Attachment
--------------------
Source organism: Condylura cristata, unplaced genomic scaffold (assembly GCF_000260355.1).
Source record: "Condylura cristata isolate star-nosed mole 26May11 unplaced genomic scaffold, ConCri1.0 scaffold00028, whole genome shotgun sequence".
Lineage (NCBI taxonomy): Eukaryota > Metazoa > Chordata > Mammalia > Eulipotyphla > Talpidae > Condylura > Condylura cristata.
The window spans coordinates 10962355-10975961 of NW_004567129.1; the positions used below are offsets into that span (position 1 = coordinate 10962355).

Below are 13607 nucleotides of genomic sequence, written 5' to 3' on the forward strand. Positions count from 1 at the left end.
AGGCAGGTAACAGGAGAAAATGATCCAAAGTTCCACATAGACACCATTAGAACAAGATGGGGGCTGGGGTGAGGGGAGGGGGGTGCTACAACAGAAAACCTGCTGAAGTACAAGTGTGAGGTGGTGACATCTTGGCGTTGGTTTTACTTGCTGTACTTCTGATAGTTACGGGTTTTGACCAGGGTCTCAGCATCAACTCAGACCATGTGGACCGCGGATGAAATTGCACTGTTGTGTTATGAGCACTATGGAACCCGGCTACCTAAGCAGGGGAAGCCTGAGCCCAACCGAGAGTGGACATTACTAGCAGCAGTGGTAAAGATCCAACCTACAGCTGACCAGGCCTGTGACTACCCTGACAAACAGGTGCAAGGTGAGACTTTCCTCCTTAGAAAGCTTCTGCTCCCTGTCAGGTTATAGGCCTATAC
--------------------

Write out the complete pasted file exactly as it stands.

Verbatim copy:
Source organism: Condylura cristata, unplaced genomic scaffold (assembly GCF_000260355.1).
Source record: "Condylura cristata isolate star-nosed mole 26May11 unplaced genomic scaffold, ConCri1.0 scaffold00028, whole genome shotgun sequence".
Lineage (NCBI taxonomy): Eukaryota > Metazoa > Chordata > Mammalia > Eulipotyphla > Talpidae > Condylura > Condylura cristata.
The window spans coordinates 10962355-10975961 of NW_004567129.1; the positions used below are offsets into that span (position 1 = coordinate 10962355).

Below are 13607 nucleotides of genomic sequence, written 5' to 3' on the forward strand. Positions count from 1 at the left end.
AGGCAGGTAACAGGAGAAAATGATCCAAAGTTCCACATAGACACCATTAGAACAAGATGGGGGCTGGGGTGAGGGGAGGGGGGTGCTACAACAGAAAACCTGCTGAAGTACAAGTGTGAGGTGGTGACATCTTGGCGTTGGTTTTACTTGCTGTACTTCTGATAGTTACGGGTTTTGACCAGGGTCTCAGCATCAACTCAGACCATGTGGACCGCGGATGAAATTGCACTGTTGTGTTATGAGCACTATGGAACCCGGCTACCTAAGCAGGGGAAGCCTGAGCCCAACCGAGAGTGGACATTACTAGCAGCAGTGGTAAAGATCCAACCTACAGCTGACCAGGCCTGTGACTACCCTGACAAACAGGTGCAAGGTGAGACTTTCCTCCTTAGAAAGCTTCTGCTCCCTGTCAGGTTATAGGCCTATAC